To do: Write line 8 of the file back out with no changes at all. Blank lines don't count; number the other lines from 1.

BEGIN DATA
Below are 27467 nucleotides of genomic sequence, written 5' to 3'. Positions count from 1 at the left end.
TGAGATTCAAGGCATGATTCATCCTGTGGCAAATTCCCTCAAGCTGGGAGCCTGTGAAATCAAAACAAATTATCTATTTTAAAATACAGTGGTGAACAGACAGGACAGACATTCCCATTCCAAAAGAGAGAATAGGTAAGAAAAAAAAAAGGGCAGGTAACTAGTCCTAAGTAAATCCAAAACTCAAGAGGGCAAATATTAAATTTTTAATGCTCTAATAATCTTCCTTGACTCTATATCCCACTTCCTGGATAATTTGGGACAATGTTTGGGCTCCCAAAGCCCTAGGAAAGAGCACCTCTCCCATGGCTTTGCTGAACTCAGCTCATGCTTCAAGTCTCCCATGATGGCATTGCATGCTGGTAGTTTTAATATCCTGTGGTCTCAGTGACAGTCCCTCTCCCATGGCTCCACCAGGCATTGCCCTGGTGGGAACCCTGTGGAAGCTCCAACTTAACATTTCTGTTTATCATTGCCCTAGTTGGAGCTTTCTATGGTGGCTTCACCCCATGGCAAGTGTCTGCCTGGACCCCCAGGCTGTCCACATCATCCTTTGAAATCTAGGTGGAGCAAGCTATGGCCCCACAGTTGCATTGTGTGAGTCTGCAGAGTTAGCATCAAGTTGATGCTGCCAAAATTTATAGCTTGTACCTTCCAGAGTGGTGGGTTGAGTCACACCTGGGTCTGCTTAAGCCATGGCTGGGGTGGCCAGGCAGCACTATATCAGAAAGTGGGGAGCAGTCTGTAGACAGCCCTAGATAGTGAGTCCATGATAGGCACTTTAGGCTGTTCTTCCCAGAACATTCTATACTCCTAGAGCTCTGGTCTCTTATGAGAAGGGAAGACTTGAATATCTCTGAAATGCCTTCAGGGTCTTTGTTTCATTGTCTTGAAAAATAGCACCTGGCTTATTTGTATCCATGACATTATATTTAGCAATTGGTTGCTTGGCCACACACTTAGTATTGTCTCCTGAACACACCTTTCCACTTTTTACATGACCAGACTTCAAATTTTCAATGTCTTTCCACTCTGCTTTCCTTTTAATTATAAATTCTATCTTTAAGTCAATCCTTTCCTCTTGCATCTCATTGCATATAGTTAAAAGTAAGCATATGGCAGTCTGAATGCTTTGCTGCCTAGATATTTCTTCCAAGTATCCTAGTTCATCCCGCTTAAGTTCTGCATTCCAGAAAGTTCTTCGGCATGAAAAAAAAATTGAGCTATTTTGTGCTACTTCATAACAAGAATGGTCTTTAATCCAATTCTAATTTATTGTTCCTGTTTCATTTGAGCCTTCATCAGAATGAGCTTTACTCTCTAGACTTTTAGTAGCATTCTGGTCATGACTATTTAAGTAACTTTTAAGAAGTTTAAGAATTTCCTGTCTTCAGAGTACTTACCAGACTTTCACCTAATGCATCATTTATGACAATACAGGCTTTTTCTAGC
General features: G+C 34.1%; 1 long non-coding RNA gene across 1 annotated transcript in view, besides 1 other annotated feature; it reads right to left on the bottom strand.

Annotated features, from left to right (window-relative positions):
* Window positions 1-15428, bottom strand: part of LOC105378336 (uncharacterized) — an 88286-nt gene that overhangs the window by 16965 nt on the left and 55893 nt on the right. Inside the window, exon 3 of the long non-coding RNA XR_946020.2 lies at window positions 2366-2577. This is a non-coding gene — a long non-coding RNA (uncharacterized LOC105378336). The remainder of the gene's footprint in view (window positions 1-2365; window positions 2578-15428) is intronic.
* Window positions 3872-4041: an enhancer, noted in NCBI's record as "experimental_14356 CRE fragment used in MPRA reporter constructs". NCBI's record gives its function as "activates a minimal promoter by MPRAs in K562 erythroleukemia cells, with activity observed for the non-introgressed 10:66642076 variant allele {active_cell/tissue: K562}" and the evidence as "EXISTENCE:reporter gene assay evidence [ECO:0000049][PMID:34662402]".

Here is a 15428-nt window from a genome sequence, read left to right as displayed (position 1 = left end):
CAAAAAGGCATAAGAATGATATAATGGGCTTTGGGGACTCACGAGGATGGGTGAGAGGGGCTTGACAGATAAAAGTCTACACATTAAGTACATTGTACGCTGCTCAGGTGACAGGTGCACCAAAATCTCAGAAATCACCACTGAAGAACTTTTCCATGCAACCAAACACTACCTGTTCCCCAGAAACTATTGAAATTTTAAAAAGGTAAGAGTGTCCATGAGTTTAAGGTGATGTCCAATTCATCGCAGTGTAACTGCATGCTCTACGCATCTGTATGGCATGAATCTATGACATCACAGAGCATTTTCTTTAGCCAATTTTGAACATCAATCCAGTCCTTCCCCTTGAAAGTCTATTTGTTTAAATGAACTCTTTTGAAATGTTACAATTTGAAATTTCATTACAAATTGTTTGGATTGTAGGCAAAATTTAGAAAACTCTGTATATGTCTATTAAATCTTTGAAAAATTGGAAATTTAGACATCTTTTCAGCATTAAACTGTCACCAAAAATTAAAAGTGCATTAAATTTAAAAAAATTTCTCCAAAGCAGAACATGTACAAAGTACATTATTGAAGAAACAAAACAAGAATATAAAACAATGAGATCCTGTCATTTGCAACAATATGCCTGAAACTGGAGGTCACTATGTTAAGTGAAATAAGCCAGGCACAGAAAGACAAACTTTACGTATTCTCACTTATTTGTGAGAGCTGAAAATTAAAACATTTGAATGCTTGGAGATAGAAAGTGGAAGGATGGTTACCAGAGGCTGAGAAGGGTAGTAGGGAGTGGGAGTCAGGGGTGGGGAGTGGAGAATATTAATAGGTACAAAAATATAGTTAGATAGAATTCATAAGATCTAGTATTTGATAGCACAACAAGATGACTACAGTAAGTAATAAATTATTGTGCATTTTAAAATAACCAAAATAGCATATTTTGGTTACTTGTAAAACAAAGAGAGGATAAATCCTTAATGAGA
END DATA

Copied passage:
CAAAAAGGCATAAGAATGATATAATGGGCTTTGGGGACTCACGAGGATGGGTGAGAGGGGCTTGACAGATAAAAGTCTACACATTAAGTACATTGTACGCTGCTCAGGTGACAGGTGCACCAAAATCTCAGAAATCACCACTGAAGAACTTTTCCATGCAACCAAACACTACCTGTTCCCCAGAAACTATTGAAATTTTAAAAAGGTAAGAGTGTCCATGAGTTTAAGGTGATGTCCAATTCATCGCAGTGTAACTGCATGCTCTACGCATCTGTATGGCATGAATCTATGACATCACAGAGCATTTTCTTTAGCCAATTTTGAACATCAATCCAGTCCTTCCCCTTGAAAGTCTATTTGTTTAAATGAACTCTTTTGAAATGTTACAATTTGAAATTTCATTACAAATTGTTTGGATTGTAGGCAAAATTTAGAAAACTCTGTATATGTCTATTAAATCTTTGAAAAATTGGAAATTTAGACATCTTTTCAGCATTAAACTGTCACCAAAAATTAAAAGTGCATTAAATTTAAAAAAATTTCTCCAAAGCAGAACATGTACAAAGTACATTATTGAAGAAACAAAACAAGAATATAAAACAATGAGATCCTGTCATTTGCAACAATATGCCTGAAACTGGAGGTCACTATGTTAAGTGAAATAAGCCAGGCACAGAAAGACAAACTTTACGTATTCTCACTTATTTGTGAGAGCTGAAAATTAAAACATTTGAATGCTTGGAGATAGAAAGTGGAAGGATGGTTACCAGAGGCTGAGAAGGGTAGTAGGGAGTGGGAGTCAGGGGTGGGGAGTGGAGAATATTAATAGGTACAAAAATATAGTTAGATAGAATTCATAAGATCTAGTATTTGATAGCACAACAAGATGACTACAGTAAGTAATAAATTATTGTGCATTTTAAAATAACCAAAATAGCATATTTTGGTTACTTGTAAAACAAAGAGAGGATAAATCCTTAATGAGA